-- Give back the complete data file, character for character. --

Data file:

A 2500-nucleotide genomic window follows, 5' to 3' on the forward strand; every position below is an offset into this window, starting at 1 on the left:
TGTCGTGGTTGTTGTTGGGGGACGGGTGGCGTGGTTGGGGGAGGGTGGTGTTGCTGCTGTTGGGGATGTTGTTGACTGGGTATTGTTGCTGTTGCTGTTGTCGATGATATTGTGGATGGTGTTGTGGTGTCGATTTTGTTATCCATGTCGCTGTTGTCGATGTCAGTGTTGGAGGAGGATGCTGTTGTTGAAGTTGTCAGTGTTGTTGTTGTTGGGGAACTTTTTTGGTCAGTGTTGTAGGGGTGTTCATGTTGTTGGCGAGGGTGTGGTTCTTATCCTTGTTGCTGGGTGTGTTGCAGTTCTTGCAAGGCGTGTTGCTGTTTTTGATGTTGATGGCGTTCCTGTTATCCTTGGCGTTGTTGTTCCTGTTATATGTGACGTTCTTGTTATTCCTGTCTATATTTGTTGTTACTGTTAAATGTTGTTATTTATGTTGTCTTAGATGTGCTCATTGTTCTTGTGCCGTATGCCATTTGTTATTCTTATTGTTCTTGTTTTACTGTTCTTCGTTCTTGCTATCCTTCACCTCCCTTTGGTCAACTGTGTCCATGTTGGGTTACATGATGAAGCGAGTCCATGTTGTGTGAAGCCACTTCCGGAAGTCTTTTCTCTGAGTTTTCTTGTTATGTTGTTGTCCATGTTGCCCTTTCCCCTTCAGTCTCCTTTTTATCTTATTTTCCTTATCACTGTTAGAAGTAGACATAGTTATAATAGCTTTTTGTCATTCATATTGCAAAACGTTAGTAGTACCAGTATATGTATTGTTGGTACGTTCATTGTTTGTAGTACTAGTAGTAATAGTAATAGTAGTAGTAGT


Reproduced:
A 2500-nucleotide genomic window follows, 5' to 3' on the forward strand; every position below is an offset into this window, starting at 1 on the left:
TGTCGTGGTTGTTGTTGGGGGACGGGTGGCGTGGTTGGGGGAGGGTGGTGTTGCTGCTGTTGGGGATGTTGTTGACTGGGTATTGTTGCTGTTGCTGTTGTCGATGATATTGTGGATGGTGTTGTGGTGTCGATTTTGTTATCCATGTCGCTGTTGTCGATGTCAGTGTTGGAGGAGGATGCTGTTGTTGAAGTTGTCAGTGTTGTTGTTGTTGGGGAACTTTTTTGGTCAGTGTTGTAGGGGTGTTCATGTTGTTGGCGAGGGTGTGGTTCTTATCCTTGTTGCTGGGTGTGTTGCAGTTCTTGCAAGGCGTGTTGCTGTTTTTGATGTTGATGGCGTTCCTGTTATCCTTGGCGTTGTTGTTCCTGTTATATGTGACGTTCTTGTTATTCCTGTCTATATTTGTTGTTACTGTTAAATGTTGTTATTTATGTTGTCTTAGATGTGCTCATTGTTCTTGTGCCGTATGCCATTTGTTATTCTTATTGTTCTTGTTTTACTGTTCTTCGTTCTTGCTATCCTTCACCTCCCTTTGGTCAACTGTGTCCATGTTGGGTTACATGATGAAGCGAGTCCATGTTGTGTGAAGCCACTTCCGGAAGTCTTTTCTCTGAGTTTTCTTGTTATGTTGTTGTCCATGTTGCCCTTTCCCCTTCAGTCTCCTTTTTATCTTATTTTCCTTATCACTGTTAGAAGTAGACATAGTTATAATAGCTTTTTGTCATTCATATTGCAAAACGTTAGTAGTACCAGTATATGTATTGTTGGTACGTTCATTGTTTGTAGTACTAGTAGTAATAGTAATAGTAGTAGTAGT